Francis Slattery

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Francis Slattery

Francis Slattery (1931–1968) was a commander in the U.S. Navy and commanded the nuclear submarine USS Scorpion (SSN-589) when it mysteriously failed to resurface in the Atlantic Ocean.

Slattery was born in West Paris, Maine on September 15, 1931. He attended the U.S. Naval Academy in Annapolis and served in several submarines, including the USS Tunny (SS-282)[1] before his final assignment on the Scorpion.[2]

He had spent time at the Nuclear Power School and, with his experience in other submersibles, he was appointed to command the Scorpion. He then became the youngest commander of a nuclear-powered submarine at the time.[3]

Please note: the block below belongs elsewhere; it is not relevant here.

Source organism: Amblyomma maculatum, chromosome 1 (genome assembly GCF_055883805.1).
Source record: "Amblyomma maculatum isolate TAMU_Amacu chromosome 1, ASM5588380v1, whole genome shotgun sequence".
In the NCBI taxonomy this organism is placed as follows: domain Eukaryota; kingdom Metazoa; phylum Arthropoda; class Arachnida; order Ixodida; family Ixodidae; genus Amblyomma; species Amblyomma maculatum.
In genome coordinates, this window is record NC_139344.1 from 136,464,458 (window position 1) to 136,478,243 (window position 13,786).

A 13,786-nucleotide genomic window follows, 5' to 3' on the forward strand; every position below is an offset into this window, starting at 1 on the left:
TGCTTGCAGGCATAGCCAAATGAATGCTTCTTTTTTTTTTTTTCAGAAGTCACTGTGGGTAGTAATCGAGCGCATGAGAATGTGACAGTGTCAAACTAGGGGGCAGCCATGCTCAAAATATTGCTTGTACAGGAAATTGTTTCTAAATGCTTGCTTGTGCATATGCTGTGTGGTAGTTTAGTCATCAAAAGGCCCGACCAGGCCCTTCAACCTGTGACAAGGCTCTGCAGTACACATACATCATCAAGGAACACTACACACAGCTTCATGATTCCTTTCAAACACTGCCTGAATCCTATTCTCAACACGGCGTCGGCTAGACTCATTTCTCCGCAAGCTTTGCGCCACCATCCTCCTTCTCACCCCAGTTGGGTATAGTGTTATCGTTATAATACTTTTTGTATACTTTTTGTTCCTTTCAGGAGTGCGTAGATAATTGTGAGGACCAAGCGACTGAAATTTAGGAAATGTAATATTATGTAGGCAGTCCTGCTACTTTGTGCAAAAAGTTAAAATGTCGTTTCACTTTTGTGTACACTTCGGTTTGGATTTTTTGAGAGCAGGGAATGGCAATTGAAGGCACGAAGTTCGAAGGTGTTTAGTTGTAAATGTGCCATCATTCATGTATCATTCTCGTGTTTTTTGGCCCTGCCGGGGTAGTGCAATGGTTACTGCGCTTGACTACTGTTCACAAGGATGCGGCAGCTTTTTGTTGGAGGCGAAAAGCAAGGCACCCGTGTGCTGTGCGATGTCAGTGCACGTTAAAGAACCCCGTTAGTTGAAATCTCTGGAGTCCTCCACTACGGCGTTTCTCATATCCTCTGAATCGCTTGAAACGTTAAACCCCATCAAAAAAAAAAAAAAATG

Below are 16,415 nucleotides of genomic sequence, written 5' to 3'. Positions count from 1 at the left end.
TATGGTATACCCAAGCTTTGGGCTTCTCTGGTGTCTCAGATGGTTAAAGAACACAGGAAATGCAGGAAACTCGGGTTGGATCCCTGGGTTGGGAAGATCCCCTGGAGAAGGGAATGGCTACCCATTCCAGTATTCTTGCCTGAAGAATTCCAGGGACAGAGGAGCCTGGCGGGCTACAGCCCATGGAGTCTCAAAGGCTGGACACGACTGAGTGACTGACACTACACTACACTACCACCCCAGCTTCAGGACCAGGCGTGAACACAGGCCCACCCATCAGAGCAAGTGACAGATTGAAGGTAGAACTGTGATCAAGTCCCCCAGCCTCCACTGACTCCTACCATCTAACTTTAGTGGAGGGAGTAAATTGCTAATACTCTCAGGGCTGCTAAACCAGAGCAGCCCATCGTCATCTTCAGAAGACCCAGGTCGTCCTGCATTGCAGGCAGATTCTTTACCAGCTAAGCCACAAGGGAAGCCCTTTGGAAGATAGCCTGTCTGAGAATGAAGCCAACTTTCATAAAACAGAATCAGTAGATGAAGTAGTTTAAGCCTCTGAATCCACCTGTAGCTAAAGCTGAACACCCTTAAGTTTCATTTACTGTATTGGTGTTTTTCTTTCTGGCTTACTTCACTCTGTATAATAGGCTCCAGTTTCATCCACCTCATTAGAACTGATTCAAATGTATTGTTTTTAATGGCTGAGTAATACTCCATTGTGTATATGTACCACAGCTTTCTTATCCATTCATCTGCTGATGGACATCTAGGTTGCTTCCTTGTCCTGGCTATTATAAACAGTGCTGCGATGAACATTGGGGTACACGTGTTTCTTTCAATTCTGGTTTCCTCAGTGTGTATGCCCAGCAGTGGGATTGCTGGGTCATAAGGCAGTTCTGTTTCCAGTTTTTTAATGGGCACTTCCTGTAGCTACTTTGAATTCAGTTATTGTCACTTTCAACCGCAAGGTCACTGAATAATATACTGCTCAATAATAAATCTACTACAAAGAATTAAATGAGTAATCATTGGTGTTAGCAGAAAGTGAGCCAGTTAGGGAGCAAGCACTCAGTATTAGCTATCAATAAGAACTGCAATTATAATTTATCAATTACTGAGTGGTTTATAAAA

Disappearance of the Scorpion[edit]

Slattery was in command of the boat during its fateful voyage to the bottom of the ocean in 1968. In the book All Hands Down, authors Kenneth Sewell and Jerome Preisler claim that the Scorpion's disappearance was the result of an attack by Soviet forces using code materials supplied by turncoat seaman John Anthony Walker and American cryptographic equipment they seized from the USS Pueblo (AGER-2). The authors claim the Soviets' motive was revenge for the loss of K-129, a Soviet submarine that sank in the Pacific Ocean earlier that year - a loss that Russian military officials had blamed on the Americans.

References[edit]

  1. ^ All Hands Down by Kenneth Sewell and Jerome Preisler
  2. ^ US People--Slattery, Francis
  3. ^ All Hands Down by Kenneth Sewell and Jerome Preisler
  • All Hands Down by Kenneth Sewell and Jerome Preisler
  • www.history.navy.mil/